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The KU Leuven Laboratory of Food Chemistry and Biochemistry (LFCB) and Soft Matter, Rheology and Technology lab (SMaRT) are recruiting a highly motivated person for conducting research on the interface of food chemistry and rheology.
LFCB is a renowned research group in cereal science. It has expertise on all major classes of cereal biopolymer constituents and enzymes impacting these polymers: proteins, lipids, starch and non-starch polysaccharides. The group aims at integrating the knowledge which it generates to the benefit of understanding functionality in diverse biotechnological processes and exploiting the impact of cereals, pseudocereals and pulses on health. SMaRT investigates complex, micro- and nano-structured materials, encompassing a wide variety of time- and length scales. In the last years, the research in SMaRT has mainly focused on high-interface materials. Such multiphase materials encompass (polymeric) emulsions, stable or weakly aggregated suspensions with matrices consisting of various rheologies, foams and (flow-induced) crystallizing (bio)polymeric systems.
This research is part of the Strategic Basic Research project FIBRAXFUN: “A knowledge base for exploiting novel wheats richin arabinoxylan (AX) dietary fibre throughout the wheat value chain”. This project involves seven research groups; three at KU Leuven, one at VUB, one at Ghent University, one at the Research Institute for Agriculture, Fisheries and Food (ILVO)and one at Rothamsted University. It will house four PhD students, two half-time postdocs,one half-time senior scientist and lab technicians (two half-time and two 25%).The project aims to develop and characterise novel high dietary fibre wheat lines and apply beyond state-of-the-art technology for exploring the diverse structures of AX in white flour thereof and its properties relevant to (sourdough) bread making. This project will form a scientific base for optimizing their processing in bread making and delivering health benefits via bread and other staple foods such as breakfast cereals and pasta. Fifteen industrial partners are members of the Advisory Committee during the whole project.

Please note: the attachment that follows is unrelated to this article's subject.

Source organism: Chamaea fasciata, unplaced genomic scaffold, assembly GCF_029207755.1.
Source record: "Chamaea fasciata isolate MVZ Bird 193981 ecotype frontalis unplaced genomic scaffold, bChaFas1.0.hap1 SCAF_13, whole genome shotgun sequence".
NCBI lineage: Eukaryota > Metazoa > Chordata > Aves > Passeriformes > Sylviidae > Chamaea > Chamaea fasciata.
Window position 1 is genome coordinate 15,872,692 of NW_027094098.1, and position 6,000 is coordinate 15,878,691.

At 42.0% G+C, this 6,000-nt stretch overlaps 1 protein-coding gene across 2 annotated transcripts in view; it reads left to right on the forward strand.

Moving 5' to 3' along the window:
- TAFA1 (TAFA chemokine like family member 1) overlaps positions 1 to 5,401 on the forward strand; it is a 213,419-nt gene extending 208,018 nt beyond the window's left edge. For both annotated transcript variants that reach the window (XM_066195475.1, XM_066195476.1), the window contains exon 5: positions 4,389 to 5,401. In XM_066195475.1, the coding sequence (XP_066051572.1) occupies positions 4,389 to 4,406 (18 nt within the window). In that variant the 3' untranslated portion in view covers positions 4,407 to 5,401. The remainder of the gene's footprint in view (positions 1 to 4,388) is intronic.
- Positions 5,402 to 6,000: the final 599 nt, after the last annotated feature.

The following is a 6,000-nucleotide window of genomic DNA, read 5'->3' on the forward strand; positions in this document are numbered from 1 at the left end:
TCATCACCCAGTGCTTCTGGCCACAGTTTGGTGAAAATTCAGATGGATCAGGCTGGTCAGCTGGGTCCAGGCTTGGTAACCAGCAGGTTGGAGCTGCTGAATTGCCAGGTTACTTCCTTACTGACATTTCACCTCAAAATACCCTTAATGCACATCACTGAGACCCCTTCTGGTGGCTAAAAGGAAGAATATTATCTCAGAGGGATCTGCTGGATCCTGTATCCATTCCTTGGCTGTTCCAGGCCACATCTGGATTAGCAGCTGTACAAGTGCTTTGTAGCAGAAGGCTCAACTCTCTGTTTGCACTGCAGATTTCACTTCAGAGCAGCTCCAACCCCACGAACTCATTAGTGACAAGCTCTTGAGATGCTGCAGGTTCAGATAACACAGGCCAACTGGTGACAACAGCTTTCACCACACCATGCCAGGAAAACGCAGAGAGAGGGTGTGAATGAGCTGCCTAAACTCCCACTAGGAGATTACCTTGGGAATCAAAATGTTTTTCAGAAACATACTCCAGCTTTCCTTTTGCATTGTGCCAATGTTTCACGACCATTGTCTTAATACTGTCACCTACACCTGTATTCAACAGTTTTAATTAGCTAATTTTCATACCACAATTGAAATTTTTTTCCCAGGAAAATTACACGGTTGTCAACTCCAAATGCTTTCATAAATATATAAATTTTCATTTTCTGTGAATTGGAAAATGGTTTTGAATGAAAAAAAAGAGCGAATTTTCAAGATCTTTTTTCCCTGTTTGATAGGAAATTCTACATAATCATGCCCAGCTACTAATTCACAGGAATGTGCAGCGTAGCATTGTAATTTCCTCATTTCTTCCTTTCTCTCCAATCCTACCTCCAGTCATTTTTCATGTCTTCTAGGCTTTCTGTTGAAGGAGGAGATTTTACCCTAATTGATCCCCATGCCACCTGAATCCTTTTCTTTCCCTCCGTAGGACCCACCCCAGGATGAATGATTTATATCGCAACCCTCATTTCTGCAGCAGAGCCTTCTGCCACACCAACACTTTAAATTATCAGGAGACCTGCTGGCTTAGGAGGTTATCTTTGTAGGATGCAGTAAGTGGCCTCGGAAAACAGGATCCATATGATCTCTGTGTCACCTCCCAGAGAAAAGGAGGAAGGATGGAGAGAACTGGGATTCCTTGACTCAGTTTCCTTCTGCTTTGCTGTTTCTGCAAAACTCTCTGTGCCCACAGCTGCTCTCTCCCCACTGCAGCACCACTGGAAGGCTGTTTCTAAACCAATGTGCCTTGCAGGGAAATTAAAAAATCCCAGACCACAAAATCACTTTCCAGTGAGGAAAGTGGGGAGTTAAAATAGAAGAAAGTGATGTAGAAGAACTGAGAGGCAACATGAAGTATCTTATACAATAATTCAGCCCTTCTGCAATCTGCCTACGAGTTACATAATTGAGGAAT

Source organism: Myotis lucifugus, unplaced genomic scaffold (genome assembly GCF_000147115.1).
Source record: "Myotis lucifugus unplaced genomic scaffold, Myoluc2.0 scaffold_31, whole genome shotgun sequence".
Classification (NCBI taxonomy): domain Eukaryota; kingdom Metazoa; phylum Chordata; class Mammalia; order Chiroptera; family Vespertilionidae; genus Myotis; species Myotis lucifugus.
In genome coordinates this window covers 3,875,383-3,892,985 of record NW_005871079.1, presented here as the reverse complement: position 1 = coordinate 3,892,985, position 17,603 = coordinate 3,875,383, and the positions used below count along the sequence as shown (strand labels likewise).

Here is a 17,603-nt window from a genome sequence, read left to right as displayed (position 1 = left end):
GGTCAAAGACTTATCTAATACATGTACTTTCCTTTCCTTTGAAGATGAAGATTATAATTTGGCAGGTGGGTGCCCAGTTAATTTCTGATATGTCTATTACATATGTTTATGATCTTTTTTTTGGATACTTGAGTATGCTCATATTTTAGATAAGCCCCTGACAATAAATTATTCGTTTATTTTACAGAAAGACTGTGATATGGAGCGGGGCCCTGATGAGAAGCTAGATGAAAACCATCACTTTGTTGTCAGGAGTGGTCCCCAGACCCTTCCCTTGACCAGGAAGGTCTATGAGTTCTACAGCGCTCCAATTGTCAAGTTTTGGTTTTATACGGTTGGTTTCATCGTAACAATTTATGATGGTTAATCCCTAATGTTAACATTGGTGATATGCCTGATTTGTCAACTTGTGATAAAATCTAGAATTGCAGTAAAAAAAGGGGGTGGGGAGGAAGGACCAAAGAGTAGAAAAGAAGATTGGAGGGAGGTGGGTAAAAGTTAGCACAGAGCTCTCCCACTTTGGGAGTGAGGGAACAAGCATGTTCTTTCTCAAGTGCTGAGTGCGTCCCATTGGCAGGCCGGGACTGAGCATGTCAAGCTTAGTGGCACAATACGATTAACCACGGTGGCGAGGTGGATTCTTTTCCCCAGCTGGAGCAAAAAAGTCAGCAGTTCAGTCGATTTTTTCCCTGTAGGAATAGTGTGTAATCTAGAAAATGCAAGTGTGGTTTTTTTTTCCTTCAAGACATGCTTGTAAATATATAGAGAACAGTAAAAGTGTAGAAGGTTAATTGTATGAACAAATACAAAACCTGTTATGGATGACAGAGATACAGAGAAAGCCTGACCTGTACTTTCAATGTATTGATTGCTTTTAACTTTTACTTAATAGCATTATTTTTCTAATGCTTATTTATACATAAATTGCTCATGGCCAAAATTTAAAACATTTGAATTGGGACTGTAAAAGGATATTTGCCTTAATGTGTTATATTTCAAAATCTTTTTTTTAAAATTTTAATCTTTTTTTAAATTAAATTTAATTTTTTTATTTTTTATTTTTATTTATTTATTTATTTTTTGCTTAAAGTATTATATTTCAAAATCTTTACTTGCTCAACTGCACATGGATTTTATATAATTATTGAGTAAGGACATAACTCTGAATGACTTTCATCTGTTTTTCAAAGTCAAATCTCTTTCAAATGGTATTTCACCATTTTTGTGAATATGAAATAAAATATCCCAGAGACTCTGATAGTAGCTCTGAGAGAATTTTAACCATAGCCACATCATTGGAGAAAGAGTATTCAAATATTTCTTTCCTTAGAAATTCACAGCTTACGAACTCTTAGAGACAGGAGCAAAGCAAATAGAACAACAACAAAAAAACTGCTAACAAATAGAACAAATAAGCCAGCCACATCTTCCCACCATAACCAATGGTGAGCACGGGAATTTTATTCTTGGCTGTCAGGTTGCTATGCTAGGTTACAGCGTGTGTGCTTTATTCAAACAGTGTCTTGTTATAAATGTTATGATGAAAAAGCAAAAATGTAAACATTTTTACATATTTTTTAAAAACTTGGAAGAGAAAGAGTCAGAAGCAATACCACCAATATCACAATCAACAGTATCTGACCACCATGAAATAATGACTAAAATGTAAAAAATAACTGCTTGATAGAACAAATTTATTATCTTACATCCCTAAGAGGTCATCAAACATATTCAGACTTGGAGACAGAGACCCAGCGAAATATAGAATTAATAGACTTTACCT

In this specific PhD topic, you will explore the structures and techno-functional properties of AX present in novel wheats and investigate their impact on dough rheology and bread properties. Due to their unique physico-chemical properties, AX have major effects in several biotechnological processes, including bread making. Different effects are generally observed depending on their extractability and molecular weight. As a consequence, xylanases, with solubilising and degradingactivity, can strongly affect cereal processing applications.
The aim of the study is to develop structure-function relationships of unique AX contents and structures during classical bread making. First, you will identify ther elationship between content, structure and properties (extractability andoxidative gelation) of AX present in novel wheats. Second, the AX viscosity steering and surface-active properties in aqueous model systems will be related to their chemical structure. This will shed light on the potential of AX to stabilize dough interfaces during fermentation. You will also unravel the xylanase action pattern on different AX populations in relation to their viscosity steering and interfacial properties. The outcomes will allow selecting a wide range of unique flour samples to further address the technological implications of the use of wheat lines differing in AX levels and structures in bread making. Third, in-depth insight into the contribution of AX content and structure to the functionality of the dough aqueous phase and to the overall rheological behaviour will be generated. To this end, the rheological properties of doughs need to be evaluated under scientifically justified but industrially relevant conditions that will lead to reproducible and interpretable results. In this respect, the flow behaviour of dough under either shear or elongational conditions are typically studied separately. Finally, you will master the classical yeast-based bread making process and inter alia evaluate bread quality inrelation to AX content and characteristics in the dough aqueous phase using xylanases.
- Master's degree in bioscience engineering,chemistry, biomedical sciences or chemical engineering with distinction
- Strong motivation for scientific research is a must
- Adequate knowledge of English for scientific discussions and writing
- Willingness to work at interdisciplinary boundaries, in close collaboration with the other project members
- Previous experience with non-starch polysaccharides, cereal chemistry and/or rheology will be a plus
We can offer a fully funded PhD position for a period of four years, subject to meeting the requirements and deadlines set out by the supervisors and the KU Leuven Arenberg Doctoral School.